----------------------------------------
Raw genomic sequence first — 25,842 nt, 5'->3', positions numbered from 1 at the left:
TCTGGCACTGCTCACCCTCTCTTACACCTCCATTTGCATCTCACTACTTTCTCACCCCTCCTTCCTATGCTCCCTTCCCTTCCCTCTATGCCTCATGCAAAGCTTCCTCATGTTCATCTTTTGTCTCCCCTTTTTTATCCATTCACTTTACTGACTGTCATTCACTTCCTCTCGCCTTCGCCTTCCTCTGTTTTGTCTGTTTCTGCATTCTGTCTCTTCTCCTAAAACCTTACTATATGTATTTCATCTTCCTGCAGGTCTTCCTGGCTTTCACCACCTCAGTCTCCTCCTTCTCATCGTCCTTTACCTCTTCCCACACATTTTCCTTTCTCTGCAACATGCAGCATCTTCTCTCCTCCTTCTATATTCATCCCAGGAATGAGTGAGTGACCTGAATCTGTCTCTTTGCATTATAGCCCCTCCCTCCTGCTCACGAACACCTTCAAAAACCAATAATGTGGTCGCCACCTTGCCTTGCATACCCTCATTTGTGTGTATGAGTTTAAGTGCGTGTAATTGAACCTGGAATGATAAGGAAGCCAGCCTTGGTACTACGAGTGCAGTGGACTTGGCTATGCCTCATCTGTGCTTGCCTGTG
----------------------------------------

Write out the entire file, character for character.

Raw genomic sequence first — 25,842 nt, 5'->3', positions numbered from 1 at the left:
TCTGGCACTGCTCACCCTCTCTTACACCTCCATTTGCATCTCACTACTTTCTCACCCCTCCTTCCTATGCTCCCTTCCCTTCCCTCTATGCCTCATGCAAAGCTTCCTCATGTTCATCTTTTGTCTCCCCTTTTTTATCCATTCACTTTACTGACTGTCATTCACTTCCTCTCGCCTTCGCCTTCCTCTGTTTTGTCTGTTTCTGCATTCTGTCTCTTCTCCTAAAACCTTACTATATGTATTTCATCTTCCTGCAGGTCTTCCTGGCTTTCACCACCTCAGTCTCCTCCTTCTCATCGTCCTTTACCTCTTCCCACACATTTTCCTTTCTCTGCAACATGCAGCATCTTCTCTCCTCCTTCTATATTCATCCCAGGAATGAGTGAGTGACCTGAATCTGTCTCTTTGCATTATAGCCCCTCCCTCCTGCTCACGAACACCTTCAAAAACCAATAATGTGGTCGCCACCTTGCCTTGCATACCCTCATTTGTGTGTATGAGTTTAAGTGCGTGTAATTGAACCTGGAATGATAAGGAAGCCAGCCTTGGTACTACGAGTGCAGTGGACTTGGCTATGCCTCATCTGTGCTTGCCTGTG